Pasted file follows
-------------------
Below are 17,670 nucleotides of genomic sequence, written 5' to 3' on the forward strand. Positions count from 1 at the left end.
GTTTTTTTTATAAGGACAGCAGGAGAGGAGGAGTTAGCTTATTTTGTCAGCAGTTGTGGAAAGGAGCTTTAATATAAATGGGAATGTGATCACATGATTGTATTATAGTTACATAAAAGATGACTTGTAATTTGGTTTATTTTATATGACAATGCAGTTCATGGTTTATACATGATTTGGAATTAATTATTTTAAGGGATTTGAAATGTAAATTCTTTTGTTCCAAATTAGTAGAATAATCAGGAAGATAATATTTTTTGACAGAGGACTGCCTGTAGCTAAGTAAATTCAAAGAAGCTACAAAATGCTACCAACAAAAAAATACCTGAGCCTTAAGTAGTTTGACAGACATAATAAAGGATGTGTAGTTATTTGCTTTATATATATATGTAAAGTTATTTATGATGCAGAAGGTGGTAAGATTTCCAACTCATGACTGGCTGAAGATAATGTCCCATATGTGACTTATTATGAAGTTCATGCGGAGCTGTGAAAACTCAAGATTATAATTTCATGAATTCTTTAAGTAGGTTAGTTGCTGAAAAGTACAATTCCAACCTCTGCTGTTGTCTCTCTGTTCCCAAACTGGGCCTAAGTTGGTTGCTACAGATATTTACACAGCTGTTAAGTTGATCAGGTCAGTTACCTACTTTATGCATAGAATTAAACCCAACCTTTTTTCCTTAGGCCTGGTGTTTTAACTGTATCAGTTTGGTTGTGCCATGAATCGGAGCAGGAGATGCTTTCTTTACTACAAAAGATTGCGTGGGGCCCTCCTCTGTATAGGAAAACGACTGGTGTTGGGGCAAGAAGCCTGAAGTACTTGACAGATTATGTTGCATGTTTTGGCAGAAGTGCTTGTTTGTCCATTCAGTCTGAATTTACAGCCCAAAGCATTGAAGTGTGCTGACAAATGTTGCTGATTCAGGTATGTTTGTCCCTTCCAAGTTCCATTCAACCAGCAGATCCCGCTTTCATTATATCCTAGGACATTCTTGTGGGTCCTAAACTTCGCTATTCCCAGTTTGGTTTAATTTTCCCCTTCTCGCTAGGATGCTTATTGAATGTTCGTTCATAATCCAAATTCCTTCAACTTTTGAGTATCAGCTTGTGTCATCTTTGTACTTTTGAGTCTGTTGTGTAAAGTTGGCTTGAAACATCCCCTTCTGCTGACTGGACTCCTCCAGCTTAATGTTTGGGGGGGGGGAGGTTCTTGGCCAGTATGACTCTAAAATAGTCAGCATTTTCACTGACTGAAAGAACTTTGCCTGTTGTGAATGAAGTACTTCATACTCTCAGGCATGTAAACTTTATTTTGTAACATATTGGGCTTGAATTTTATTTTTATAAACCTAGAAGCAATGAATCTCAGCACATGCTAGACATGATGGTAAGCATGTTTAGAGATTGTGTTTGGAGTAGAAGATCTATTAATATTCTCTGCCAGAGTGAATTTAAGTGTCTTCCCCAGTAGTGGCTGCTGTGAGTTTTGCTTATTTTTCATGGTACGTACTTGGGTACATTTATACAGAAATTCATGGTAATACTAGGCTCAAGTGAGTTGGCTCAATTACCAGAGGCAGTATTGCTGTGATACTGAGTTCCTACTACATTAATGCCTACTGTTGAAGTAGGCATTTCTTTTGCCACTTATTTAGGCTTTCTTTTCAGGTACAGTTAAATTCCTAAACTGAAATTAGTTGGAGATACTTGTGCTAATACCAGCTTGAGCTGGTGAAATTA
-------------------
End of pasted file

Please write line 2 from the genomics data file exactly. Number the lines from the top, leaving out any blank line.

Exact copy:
GTTTTTTTTATAAGGACAGCAGGAGAGGAGGAGTTAGCTTATTTTGTCAGCAGTTGTGGAAAGGAGCTTTAATATAAATGGGAATGTGATCACATGATTGTATTATAGTTACATAAAAGATGACTTGTAATTTGGTTTATTTTATATGACAATGCAGTTCATGGTTTATACATGATTTGGAATTAATTATTTTAAGGGATTTGAAATGTAAATTCTTTTGTTCCAAATTAGTAGAATAATCAGGAAGATAATATTTTTTGACAGAGGACTGCCTGTAGCTAAGTAAATTCAAAGAAGCTACAAAATGCTACCAACAAAAAAATACCTGAGCCTTAAGTAGTTTGACAGACATAATAAAGGATGTGTAGTTATTTGCTTTATATATATATGTAAAGTTATTTATGATGCAGAAGGTGGTAAGATTTCCAACTCATGACTGGCTGAAGATAATGTCCCATATGTGACTTATTATGAAGTTCATGCGGAGCTGTGAAAACTCAAGATTATAATTTCATGAATTCTTTAAGTAGGTTAGTTGCTGAAAAGTACAATTCCAACCTCTGCTGTTGTCTCTCTGTTCCCAAACTGGGCCTAAGTTGGTTGCTACAGATATTTACACAGCTGTTAAGTTGATCAGGTCAGTTACCTACTTTATGCATAGAATTAAACCCAACCTTTTTTCCTTAGGCCTGGTGTTTTAACTGTATCAGTTTGGTTGTGCCATGAATCGGAGCAGGAGATGCTTTCTTTACTACAAAAGATTGCGTGGGGCCCTCCTCTGTATAGGAAAACGACTGGTGTTGGGGCAAGAAGCCTGAAGTACTTGACAGATTATGTTGCATGTTTTGGCAGAAGTGCTTGTTTGTCCATTCAGTCTGAATTTACAGCCCAAAGCATTGAAGTGTGCTGACAAATGTTGCTGATTCAGGTATGTTTGTCCCTTCCAAGTTCCATTCAACCAGCAGATCCCGCTTTCATTATATCCTAGGACATTCTTGTGGGTCCTAAACTTCGCTATTCCCAGTTTGGTTTAATTTTCCCCTTCTCGCTAGGATGCTTATTGAATGTTCGTTCATAATCCAAATTCCTTCAACTTTTGAGTATCAGCTTGTGTCATCTTTGTACTTTTGAGTCTGTTGTGTAAAGTTGGCTTGAAACATCCCCTTCTGCTGACTGGACTCCTCCAGCTTAATGTTTGGGGGGGGGGAGGTTCTTGGCCAGTATGACTCTAAAATAGTCAGCATTTTCACTGACTGAAAGAACTTTGCCTGTTGTGAATGAAGTACTTCATACTCTCAGGCATGTAAACTTTATTTTGTAACATATTGGGCTTGAATTTTATTTTTATAAACCTAGAAGCAATGAATCTCAGCACATGCTAGACATGATGGTAAGCATGTTTAGAGATTGTGTTTGGAGTAGAAGATCTATTAATATTCTCTGCCAGAGTGAATTTAAGTGTCTTCCCCAGTAGTGGCTGCTGTGAGTTTTGCTTATTTTTCATGGTACGTACTTGGGTACATTTATACAGAAATTCATGGTAATACTAGGCTCAAGTGAGTTGGCTCAATTACCAGAGGCAGTATTGCTGTGATACTGAGTTCCTACTACATTAATGCCTACTGTTGAAGTAGGCATTTCTTTTGCCACTTATTTAGGCTTTCTTTTCAGGTACAGTTAAATTCCTAAACTGAAATTAGTTGGAGATACTTGTGCTAATACCAGCTTGAGCTGGTGAAATTA